Democrat Policies: A Troubling Past and a Bad Future
Going from Obama to Clinton would spell continued malaise.
When Barack Obama took office in January 2009, the U.S. was emerging from the recession that began in December 2007. Running 18 months, this was a significant recession, with GDP reaching -8% in 2008 and unemployment peaking at 10% in October 2009, four months after the technical end of the recession. Notably, Democrats seeded that financial crisis with reckless lending policies.
In February 2009, Obama signed the American Recovery and Reinvestment Act (a.k.a. the “stimulus”) into law, an $830 billion spending spree that was supposed to keep unemployment from rising above 8%. Predictably, it didn’t, because it primarily rewarded favored Democrat constituencies.
Indeed, seven full years later the United States has not fully recovered from the recession, and rather than take responsibility, Obama spent those years blaming George W. Bush. But the severity of the recession wasn’t to blame.
Gross Domestic Product growth has been inconsistent during Obama’s presidency, and averaged slightly above the 2.0% range. And while unemployment finally dropped to respectable territory at 4.9% in January, that must be considered in light of the fact that it’s only that low because more than 90 million Americans aren’t working, many of whom left the workforce when they couldn’t find a job to replace the one they once had. When those people are included in the calculation, the unemployment rate at the end of April was 9.3% (U-6).
The labor force participation rate is the percentage of working-age persons in an economy who are employed, or are unemployed but looking for a job. Today, according to the Bureau of Labor Standards, the participation rate is 62.8%, mired around the lowest level since the 1970s.
Contrast Obama’s dreary results with the last recession that lasted at least 16 months. During Ronald Reagan’s first term, the recession began in July 1981 and ended in November 1982. Under Reagan’s policies the unemployment rate fell from a high of 10.8% in December 1982 to 7.2% in November 1984 — a 3.6-point improvement in 23 months. That’s a striking difference from the 2007 recession, when unemployment peaked at 10.0% and never fell below 8.0% in the first 43 months afterward.
During the Reagan recovery the economy posted a robust 4.8% annualized growth over 23 quarters, according to economist Stephen Moore, and that was more than double the rate during Obama’s tenure.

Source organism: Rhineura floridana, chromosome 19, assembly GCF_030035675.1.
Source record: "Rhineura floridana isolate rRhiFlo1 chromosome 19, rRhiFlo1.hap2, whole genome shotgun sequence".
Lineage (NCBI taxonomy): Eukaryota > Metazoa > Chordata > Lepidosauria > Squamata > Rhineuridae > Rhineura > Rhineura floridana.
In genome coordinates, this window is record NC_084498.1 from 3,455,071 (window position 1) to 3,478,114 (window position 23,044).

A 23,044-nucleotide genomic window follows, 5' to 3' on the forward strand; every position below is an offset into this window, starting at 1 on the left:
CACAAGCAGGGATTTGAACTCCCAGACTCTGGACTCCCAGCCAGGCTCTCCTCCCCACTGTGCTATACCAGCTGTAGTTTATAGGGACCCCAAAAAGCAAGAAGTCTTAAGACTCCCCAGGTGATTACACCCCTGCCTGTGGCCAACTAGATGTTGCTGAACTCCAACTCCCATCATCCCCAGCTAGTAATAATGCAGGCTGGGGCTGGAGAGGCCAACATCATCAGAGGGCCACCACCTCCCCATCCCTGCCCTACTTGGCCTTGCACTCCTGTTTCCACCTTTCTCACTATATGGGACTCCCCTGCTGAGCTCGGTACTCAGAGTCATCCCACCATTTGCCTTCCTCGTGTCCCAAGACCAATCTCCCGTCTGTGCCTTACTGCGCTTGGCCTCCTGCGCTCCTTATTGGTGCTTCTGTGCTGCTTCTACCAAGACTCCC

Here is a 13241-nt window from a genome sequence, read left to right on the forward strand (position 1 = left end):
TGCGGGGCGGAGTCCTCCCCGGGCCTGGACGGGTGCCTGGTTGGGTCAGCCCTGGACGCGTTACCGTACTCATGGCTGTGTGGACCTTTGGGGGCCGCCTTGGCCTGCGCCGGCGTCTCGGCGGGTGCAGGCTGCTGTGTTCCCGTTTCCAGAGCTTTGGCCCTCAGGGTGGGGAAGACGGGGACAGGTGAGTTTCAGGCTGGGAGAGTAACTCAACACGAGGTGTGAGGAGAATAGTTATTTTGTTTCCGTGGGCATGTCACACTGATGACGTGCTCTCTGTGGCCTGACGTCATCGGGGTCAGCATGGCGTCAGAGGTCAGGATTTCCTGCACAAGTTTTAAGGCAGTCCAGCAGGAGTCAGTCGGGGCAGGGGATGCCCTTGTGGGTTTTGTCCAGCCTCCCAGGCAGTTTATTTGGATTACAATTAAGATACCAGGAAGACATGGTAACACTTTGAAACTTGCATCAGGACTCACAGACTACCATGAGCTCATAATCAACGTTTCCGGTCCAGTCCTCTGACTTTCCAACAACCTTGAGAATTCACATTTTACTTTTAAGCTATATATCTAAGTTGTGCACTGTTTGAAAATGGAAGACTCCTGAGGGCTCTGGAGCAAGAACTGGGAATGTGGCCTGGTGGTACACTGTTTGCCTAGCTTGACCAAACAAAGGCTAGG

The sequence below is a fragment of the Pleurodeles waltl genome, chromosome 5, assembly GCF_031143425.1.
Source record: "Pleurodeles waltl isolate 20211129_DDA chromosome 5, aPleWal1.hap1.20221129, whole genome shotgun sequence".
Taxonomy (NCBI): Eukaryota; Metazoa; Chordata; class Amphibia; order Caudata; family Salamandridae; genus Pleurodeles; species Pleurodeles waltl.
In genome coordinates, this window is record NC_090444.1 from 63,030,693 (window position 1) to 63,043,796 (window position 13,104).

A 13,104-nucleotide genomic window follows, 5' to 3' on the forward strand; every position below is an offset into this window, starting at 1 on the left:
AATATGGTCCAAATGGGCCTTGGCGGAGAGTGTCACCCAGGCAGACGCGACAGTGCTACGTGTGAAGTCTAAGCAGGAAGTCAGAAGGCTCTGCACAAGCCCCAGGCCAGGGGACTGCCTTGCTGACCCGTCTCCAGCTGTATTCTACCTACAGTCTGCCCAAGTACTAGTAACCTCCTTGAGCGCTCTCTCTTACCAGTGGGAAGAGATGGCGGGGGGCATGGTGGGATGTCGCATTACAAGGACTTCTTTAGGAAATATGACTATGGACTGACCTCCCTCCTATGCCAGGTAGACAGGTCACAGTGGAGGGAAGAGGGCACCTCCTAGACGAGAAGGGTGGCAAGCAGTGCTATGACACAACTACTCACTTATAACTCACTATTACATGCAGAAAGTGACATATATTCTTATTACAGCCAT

Where Obama responded to an economic recession with $2 trillion worth of government expansion (more than $1 trillion on health care and $830 million in economic stimulus), Reagan cut marginal income tax rates across the board permanently through the Economic Recovery Tax Act of 1981: Different approach; different results. Reagan’s results were far better.
A president does not manage the economy in our country, though he can take steps to ease the path for businesses. Instead, Obama, not one to let a crisis go to waste, pursued his manic pledge to “fundamentally transform” the country. He doubled down on reckless environmental policies that since September 2014 have cost 191,000 mining jobs, about 30% of them in the coal industry.
That trend will continue if, through some great misfortune, Hillary Clinton wins in November. Recently, Clinton said, “I’m the only candidate which [sic] has a policy about how to bring economic opportunity — using clean renewable energy as the key — into coal country. Because we’re going to put a lot of coal miners and coal companies out of business.”
She then visited West Virginia coal country on the campaign trail and faced an out-of-work coal miner who is having trouble taking care of his family in part because of the Obama administration’s punishing policies on mining and burning coal. She answered his complaint about killing the coal industry by insisting that her comment was “out of context” and that she had a plan to help families and individuals who have been put out of work.
Her water carriers at The Huffington Post described that plan: “Hillary Clinton has a $30 billion, 4,300-word plan to retrain coal workers…”
But there are at least two problems. First, in her initial statement she clearly promised to kill coal jobs. For a candidate for president to advocate a policy of deliberately targeting a group of jobs that are legal ought to be disqualifying. Second, Clinton said the focus would be retraining those out of work for new jobs. But just what sort of new jobs would there be in this situation and in a state so terribly wracked by Obama-caused economic woes?
Of Clinton’s plan, West Virginia Coal Association Senior Vice President Chris Hamilton said, “Hillary’s plan is akin to somebody running you over, then offering to pick you up. It’s not a plan. It’s a care package.”
Never mind the total lack of constitutional justification for yet another $30 billion economic plan…
Obama’s policies have inflicted great pain on the nation, and Clinton gives every indication of continuing along a similar line. So much of what liberal Democrats have done and will do is to shove their ideas down our throats, instead of allowing the free market to operate. Why allow freedom when they can issue top-down edicts in a centrally planned economy?
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